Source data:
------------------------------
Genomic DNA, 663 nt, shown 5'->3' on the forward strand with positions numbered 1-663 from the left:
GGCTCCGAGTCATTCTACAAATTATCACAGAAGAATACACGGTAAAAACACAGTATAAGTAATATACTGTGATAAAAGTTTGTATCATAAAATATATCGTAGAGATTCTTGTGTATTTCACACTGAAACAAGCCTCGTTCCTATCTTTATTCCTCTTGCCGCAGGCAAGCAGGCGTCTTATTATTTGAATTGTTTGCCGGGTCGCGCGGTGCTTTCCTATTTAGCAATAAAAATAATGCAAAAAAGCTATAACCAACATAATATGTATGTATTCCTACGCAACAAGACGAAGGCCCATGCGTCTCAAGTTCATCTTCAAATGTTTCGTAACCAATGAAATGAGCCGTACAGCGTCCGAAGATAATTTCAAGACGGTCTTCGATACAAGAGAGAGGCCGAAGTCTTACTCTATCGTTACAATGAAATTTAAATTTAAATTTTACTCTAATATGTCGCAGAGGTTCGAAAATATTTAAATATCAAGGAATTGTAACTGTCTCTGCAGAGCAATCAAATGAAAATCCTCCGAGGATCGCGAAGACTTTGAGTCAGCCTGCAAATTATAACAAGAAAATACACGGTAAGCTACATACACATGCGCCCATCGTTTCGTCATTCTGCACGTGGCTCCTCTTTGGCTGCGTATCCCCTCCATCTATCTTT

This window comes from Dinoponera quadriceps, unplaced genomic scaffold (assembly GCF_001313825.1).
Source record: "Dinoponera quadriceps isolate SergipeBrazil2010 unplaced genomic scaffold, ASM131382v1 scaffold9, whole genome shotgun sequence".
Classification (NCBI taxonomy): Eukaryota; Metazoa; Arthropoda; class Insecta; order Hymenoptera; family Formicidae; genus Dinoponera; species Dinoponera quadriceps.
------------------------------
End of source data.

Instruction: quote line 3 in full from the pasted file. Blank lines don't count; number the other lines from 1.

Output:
This window comes from Dinoponera quadriceps, unplaced genomic scaffold (assembly GCF_001313825.1).